Is Tax-Loss Harvesting a Good Strategy?

Keystone Financial Group |

As the end of the year approaches, taxes become a popular topic. In this quick article, we'll discuss one way to potentially lower the taxes you pay.

It's a technique called tax-loss harvesting and it's designed to help you reduce your capital gains taxes by selling assets that have lost value.

Tax-loss harvesting can be complicated (and not always a good idea), so here are 3 things you should know before you make any changes:

1) Determine whether you have short-term or long-term gains. If you sold an asset that you held for less than a year, you generated short-term capital gains. And these are taxed at higher rates than long-term capital gains.

2) Separate your apples and oranges. When selling assets for a loss to offset your capital gains, you need to keep apples with apples and oranges with oranges.

I.e., Short-term losses are used to offset short-term gains, while long-term losses offset long-term gains.

3) Don't let your tax bill drive your whole strategy. It can be a bad idea to sell assets strictly to harvest a tax loss, especially if those assets still belong in your portfolio.

No one likes paying taxes, but ultimately, your goal is to build wealth, so make your investment decisions with that goal in mind.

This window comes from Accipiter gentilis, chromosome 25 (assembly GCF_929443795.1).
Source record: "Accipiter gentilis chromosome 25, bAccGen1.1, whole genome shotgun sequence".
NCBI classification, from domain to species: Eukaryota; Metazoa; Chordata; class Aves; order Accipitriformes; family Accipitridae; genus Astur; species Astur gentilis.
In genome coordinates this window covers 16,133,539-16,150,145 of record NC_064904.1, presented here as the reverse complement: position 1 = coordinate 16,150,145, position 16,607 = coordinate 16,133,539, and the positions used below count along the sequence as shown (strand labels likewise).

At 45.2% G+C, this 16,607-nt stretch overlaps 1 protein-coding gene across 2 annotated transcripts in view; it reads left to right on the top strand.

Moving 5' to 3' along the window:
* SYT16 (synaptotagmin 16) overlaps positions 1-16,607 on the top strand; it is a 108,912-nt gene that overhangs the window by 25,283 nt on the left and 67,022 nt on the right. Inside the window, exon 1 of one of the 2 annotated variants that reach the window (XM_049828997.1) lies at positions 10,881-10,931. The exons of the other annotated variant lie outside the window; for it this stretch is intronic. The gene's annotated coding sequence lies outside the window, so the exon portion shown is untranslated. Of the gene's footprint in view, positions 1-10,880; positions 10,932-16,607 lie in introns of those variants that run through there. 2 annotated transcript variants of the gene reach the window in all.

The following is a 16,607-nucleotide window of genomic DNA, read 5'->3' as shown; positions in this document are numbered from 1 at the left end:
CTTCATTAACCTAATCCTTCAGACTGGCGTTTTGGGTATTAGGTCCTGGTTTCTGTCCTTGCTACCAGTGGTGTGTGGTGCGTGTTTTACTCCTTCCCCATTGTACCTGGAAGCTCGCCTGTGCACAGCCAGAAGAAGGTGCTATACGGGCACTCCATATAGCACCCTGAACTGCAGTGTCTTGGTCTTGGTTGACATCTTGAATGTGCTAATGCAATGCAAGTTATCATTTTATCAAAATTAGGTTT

Bottom line: Tax-loss harvesting can be a savvy way to reduce your capital gains taxes, but it needs to be coordinated with your overall planning.

Have questions? Reach out to our office and we can work together to identify the right time to liquidate under-performing investments if and when it makes sense for you.




Investing involves risk including the potential loss of principal. No investment strategy can guarantee a profit or protect against loss in periods of declining values. Past performance does not guarantee future results.

This material is for information purposes only and is not intended as an offer or solicitation with respect to the purchase or sale of any security. The content is developed from sources believed to be providing accurate information; no warranty, expressed or implied, is made regarding accuracy, adequacy, completeness, legality, reliability, or usefulness of any information. Consult your financial professional before making any investment decision. For illustrative use only.

This information is not intended to be a substitute for specific individualized tax advice. We suggest that you discuss your specific situation with a qualified tax professional.